The Pantanal is the largest wetland in the world and yet little is known about the variability in carbon (C) dynamics across its flood seasons. We examined the effect of inundation on the C cycle in the 2013–2015 flood cycles illustrated by dissolved CO2, CH4, organic C (DOC) concentration measurements, and optical properties of dissolved organic matter (DOM) evaluated by absorbance and fluorescence spectroscopy with parallel factor analysis (PARAFAC). During the 2015 flood cycle, pCO2 varied between 5973 and 14,292 μatm, with pCH4 concentrations ranging between 2956 and 51,675 μatm respectively, with high temporal variability for both gases. The supersaturation of CO2 and CH4 in relation to the atmospheric equilibrium caused the system to behave as a net source of CO2 and CH4 to the atmosphere with evasion rates of 320 mg CO2 m−2 d−1 and 20 mg CH4 m−2 d−1, respectively. Mean DOC concentration was 7.0 ± 0.4 mg L−1 and did not differ between flood cycles. Higher concentrations of DOC were measured at the start (rising floodwaters) and at the end (receding floodwaters) of flood cycles, while lower DOC concentrations were observed during the peak flood. The PARAFAC analysis indicated the presence of five DOM components: humic (C1 and C2) and fulvic type material (C3) showed the highest relative abundance (68.5% of the total PARAFAC component fluorescence), as well as protein-like material (C4 and C5) derived from microorganisms. Our measured diffusive flux levels were below the range of emissions found for wetlands and floodplains for CO2, but were slightly higher for CH4 relative to other studies in lakes and seasonally flooded areas of the Pantanal. The large variations in concentrations of CO2, CH4 and DOC and the optical properties of DOM during the course of each flood cycle suggest a close relationship between carbon and water cycles in this tropical wetland.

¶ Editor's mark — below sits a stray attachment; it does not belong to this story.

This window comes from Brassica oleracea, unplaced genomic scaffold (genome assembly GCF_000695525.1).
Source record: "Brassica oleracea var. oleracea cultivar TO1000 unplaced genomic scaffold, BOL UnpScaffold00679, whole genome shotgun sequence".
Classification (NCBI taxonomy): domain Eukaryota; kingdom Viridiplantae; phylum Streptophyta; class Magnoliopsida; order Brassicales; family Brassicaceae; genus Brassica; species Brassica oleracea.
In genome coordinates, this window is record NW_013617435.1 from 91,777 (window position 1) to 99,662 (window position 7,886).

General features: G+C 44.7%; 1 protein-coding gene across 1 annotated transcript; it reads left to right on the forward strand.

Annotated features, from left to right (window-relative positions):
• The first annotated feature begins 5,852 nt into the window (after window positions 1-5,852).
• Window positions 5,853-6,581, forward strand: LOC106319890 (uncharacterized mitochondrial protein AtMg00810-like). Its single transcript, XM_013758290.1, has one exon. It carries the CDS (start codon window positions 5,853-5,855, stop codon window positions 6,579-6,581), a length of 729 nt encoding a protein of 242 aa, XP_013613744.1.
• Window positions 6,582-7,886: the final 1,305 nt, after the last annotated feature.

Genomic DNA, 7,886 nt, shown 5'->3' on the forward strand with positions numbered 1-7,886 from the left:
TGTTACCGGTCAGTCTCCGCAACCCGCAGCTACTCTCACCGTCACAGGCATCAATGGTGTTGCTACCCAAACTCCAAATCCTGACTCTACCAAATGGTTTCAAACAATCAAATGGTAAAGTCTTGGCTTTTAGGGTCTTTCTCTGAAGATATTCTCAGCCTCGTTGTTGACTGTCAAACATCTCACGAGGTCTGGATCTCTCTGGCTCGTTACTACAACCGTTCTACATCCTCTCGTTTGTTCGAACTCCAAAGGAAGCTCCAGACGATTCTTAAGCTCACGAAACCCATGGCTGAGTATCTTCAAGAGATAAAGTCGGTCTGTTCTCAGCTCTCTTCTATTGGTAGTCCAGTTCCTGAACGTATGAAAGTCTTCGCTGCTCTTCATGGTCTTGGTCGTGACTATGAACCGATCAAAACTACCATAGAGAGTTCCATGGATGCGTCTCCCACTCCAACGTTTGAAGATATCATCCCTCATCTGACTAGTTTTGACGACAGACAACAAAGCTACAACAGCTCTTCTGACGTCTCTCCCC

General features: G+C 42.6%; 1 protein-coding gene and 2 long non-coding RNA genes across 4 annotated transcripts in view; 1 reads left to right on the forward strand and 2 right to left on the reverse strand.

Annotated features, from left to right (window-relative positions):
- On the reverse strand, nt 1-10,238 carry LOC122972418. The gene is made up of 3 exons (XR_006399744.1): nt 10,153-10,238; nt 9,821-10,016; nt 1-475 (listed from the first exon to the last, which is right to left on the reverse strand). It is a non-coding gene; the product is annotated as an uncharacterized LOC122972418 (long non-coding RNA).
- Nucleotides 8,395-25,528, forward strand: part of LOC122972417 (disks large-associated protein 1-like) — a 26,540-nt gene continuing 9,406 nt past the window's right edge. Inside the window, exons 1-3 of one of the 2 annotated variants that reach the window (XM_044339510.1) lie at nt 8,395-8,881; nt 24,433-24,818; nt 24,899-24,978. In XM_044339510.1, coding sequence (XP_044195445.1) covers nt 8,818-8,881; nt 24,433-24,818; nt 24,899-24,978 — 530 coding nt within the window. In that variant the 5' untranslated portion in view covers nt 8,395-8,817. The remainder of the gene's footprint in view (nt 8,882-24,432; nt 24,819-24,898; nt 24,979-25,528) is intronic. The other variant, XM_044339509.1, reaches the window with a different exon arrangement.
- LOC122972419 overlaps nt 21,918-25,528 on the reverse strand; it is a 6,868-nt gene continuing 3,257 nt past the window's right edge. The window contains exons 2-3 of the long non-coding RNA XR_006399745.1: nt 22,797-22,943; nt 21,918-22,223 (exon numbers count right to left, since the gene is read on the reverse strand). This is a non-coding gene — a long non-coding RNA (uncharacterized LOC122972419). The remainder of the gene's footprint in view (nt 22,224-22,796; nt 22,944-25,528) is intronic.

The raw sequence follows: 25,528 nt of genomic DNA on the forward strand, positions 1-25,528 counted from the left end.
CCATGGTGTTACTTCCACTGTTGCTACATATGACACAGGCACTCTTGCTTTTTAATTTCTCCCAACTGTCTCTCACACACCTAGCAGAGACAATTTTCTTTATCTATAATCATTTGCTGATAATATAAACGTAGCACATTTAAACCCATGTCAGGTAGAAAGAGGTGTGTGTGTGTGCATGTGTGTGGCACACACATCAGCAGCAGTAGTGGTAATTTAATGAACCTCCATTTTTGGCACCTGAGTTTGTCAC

Biogeochemistry – Springer Journals
Published: May 17, 2018
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